MV5BMTQxNDY2NjMwNF5BMl5BanBnXkFtZTcwNzExMDg0OQ@@__V1_SX214_As for the other big awards news of the day, the Academy’s Documentary branch narrowed its unweildy list of 151 entries to 15 shortlisted finalists. Usually there is a lot of controversy about omissions, but I don’t think too many people will get worked up about what was left out. There were some films from high-profile docu directors left out in the cold, though, including the latest from Errol Morris (The Unknown Known) and Alex Gibney’s Wikileaks docu We Steal Secrets; the prolific Gibney is still represented by his The Armstrong Lie, making it a good day for Sony Pictures Classics which also distributes another shortlister, Tim’s Vermeer which is directed by Teller of Penn and Teller.

Other high-profile films to make the list include Radius/TWC’s well-regarded and successful music docu Twenty Feet From Stardom and Sarah Polley’s personal Stories We Tell. The 15 titles will be narrowed to five when Oscar nominations are announced January 16th.  There were a lot of complaints within the branch that I heard about the current rules letting everyone vote on all 151 films — an impossible task for most. I am told by one former Governor who had trouble seeing everything that they came up with a blog where members were encouraged to watch at least 15 different films and then make recommendations to others about those worth seeing. Hmmmm. Sounds like more change is needed since the initial idea of this rule change was to reduce, not increase, the workload for diligent docu branch voters.

  1. There is a fine line between reporting on new films and the context within which they are seen, and shilling for a series of publishers network or film honchos – especially about anything that says “award.”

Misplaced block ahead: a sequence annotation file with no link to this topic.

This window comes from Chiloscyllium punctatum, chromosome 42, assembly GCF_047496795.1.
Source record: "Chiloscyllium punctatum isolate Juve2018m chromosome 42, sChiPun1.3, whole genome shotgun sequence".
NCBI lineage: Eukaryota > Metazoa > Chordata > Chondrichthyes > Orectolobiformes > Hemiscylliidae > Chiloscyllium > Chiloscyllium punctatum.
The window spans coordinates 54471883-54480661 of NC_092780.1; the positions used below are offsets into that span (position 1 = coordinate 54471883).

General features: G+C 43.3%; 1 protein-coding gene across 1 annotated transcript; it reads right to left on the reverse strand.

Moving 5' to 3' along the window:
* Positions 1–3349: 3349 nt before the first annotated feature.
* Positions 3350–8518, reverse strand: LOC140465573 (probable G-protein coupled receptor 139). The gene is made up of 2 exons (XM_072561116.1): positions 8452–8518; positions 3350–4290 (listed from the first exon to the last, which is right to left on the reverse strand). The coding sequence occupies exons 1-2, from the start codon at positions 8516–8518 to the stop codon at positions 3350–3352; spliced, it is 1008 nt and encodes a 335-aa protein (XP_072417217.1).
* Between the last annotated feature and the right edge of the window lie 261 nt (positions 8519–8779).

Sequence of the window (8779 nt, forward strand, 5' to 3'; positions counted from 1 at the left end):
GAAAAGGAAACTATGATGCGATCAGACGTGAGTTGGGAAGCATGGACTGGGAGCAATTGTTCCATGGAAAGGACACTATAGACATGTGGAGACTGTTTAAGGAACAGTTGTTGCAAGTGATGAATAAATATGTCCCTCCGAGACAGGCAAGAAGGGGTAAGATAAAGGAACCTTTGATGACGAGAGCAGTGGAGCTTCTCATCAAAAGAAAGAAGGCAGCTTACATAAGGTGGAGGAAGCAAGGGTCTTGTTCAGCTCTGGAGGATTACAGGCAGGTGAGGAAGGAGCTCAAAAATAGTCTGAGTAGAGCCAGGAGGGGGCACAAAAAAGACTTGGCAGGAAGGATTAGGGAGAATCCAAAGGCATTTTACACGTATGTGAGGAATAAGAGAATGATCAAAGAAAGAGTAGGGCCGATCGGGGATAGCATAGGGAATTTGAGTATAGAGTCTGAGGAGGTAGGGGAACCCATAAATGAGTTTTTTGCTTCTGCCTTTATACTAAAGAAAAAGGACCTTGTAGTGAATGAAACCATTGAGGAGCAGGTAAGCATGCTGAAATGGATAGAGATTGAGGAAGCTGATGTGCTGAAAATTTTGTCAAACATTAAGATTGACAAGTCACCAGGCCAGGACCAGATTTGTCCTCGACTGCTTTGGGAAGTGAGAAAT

Fortunately readers of Deadline have the prescience, experience, and context-based vision of Pete Hammond, to guide them through the thick and the thin. I stopped paying attention to the SAG Awards as soon as I realized it was a case of some wanting to get in on the act.Its like the camera union pushing for a guy to run around the bases after a guy hits a homer. Who wants to see that guy? An extra job, but at the expense of what should matter. The Academy Awards have kept their distinction because the nominees are picked by peers. The 2% or so of the membership represents – whatever else it represents – people who have earned their livelihood with their craft and have done it at a “A” level for a period of time. Members of a craft choose new members. Personally, I’ve always enjoyed the nominating process. Some years I share the sentiments of a majority of fellow members; other times I’ve been 8/20 of the acting choices. There is no telling you what to think or feel.
    For those interested in the process, Pete Hammond continues to be an excellent reporter of what constitutes the “worthy” in the 20 century’s most popular art form.

  2. Agreed. But what is quite disconcerting is that this is the 2nd or 3rd time that Pete has mentioned that some Academy voters are reticent to screen 12 Years A Slave because it is “too brutal”. Hmmmm.
    I don’t recall that same sentiment being made when Schindler’s List was released which also had its share of shocking images of the Holocaust. Did the Academy members admonish Speilberg for his use of violence to depict historical record ?! See the freakin’ film people ! In most cases you don’t even need to leave the comfort of your homes as you have ‘screeners’ delivered to you and guess what … you can even fast forward through the unpleasant parts if an honest and non-gratuitous portrayal of (not too distant) American history is too jarring for your Westside LA sensibilities. McQueen made a masterpiece and the performances are all Oscar worthy!

    1. You are spot on about the violence in Schindler’s List not being mentioned during awards season. Not only Deadline but other outlets have also commented on the violence in 12 Years a Slave, thus setting up a pre-conceived fear not to screen the movie if you’re in the Academy.

  3. Since the majority of Academy voters are actors, I’d guess that the documentary committee thought that Casting By and Sarah Polley’s film would cancel each other out. (Actors do tend to vote for films made by actors, such as Ordinary People and Dances with Wolves.) But Casting By is a terrific film and the Oscars are wrong to ignore it.